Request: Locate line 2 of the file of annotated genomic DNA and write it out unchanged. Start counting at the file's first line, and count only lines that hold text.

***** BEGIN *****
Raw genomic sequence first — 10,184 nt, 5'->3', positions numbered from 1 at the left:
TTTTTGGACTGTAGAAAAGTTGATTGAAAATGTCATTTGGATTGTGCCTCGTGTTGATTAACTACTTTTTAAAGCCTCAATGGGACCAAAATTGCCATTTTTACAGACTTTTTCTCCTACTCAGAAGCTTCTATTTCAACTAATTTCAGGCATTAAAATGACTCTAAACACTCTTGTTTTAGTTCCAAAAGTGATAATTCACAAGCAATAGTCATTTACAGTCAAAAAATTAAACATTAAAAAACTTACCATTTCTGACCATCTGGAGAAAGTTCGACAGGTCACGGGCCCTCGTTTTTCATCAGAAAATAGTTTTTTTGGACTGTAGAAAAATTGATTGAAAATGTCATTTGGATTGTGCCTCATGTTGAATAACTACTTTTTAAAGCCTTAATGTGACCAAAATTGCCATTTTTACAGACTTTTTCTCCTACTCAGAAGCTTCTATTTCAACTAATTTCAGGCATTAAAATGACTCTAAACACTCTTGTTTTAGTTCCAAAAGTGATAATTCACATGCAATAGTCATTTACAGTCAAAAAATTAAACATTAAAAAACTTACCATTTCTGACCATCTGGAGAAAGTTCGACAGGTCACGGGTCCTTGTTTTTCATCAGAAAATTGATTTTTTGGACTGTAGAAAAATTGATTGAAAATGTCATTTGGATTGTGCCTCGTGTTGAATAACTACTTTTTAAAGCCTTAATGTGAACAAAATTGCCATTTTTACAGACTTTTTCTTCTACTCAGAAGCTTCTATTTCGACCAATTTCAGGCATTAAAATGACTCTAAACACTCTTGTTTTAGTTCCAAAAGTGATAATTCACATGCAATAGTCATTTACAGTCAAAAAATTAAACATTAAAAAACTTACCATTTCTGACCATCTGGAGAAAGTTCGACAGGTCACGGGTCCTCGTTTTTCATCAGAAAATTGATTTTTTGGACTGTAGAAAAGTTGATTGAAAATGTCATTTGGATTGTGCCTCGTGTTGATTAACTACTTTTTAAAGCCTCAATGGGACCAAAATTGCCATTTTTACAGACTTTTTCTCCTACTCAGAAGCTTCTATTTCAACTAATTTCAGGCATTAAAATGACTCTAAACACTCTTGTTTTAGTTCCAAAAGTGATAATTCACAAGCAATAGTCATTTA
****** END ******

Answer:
TTTTTGGACTGTAGAAAAGTTGATTGAAAATGTCATTTGGATTGTGCCTCGTGTTGATTAACTACTTTTTAAAGCCTCAATGGGACCAAAATTGCCATTTTTACAGACTTTTTCTCCTACTCAGAAGCTTCTATTTCAACTAATTTCAGGCATTAAAATGACTCTAAACACTCTTGTTTTAGTTCCAAAAGTGATAATTCACAAGCAATAGTCATTTACAGTCAAAAAATTAAACATTAAAAAACTTACCATTTCTGACCATCTGGAGAAAGTTCGACAGGTCACGGGCCCTCGTTTTTCATCAGAAAATAGTTTTTTTGGACTGTAGAAAAATTGATTGAAAATGTCATTTGGATTGTGCCTCATGTTGAATAACTACTTTTTAAAGCCTTAATGTGACCAAAATTGCCATTTTTACAGACTTTTTCTCCTACTCAGAAGCTTCTATTTCAACTAATTTCAGGCATTAAAATGACTCTAAACACTCTTGTTTTAGTTCCAAAAGTGATAATTCACATGCAATAGTCATTTACAGTCAAAAAATTAAACATTAAAAAACTTACCATTTCTGACCATCTGGAGAAAGTTCGACAGGTCACGGGTCCTTGTTTTTCATCAGAAAATTGATTTTTTGGACTGTAGAAAAATTGATTGAAAATGTCATTTGGATTGTGCCTCGTGTTGAATAACTACTTTTTAAAGCCTTAATGTGAACAAAATTGCCATTTTTACAGACTTTTTCTTCTACTCAGAAGCTTCTATTTCGACCAATTTCAGGCATTAAAATGACTCTAAACACTCTTGTTTTAGTTCCAAAAGTGATAATTCACATGCAATAGTCATTTACAGTCAAAAAATTAAACATTAAAAAACTTACCATTTCTGACCATCTGGAGAAAGTTCGACAGGTCACGGGTCCTCGTTTTTCATCAGAAAATTGATTTTTTGGACTGTAGAAAAGTTGATTGAAAATGTCATTTGGATTGTGCCTCGTGTTGATTAACTACTTTTTAAAGCCTCAATGGGACCAAAATTGCCATTTTTACAGACTTTTTCTCCTACTCAGAAGCTTCTATTTCAACTAATTTCAGGCATTAAAATGACTCTAAACACTCTTGTTTTAGTTCCAAAAGTGATAATTCACAAGCAATAGTCATTTA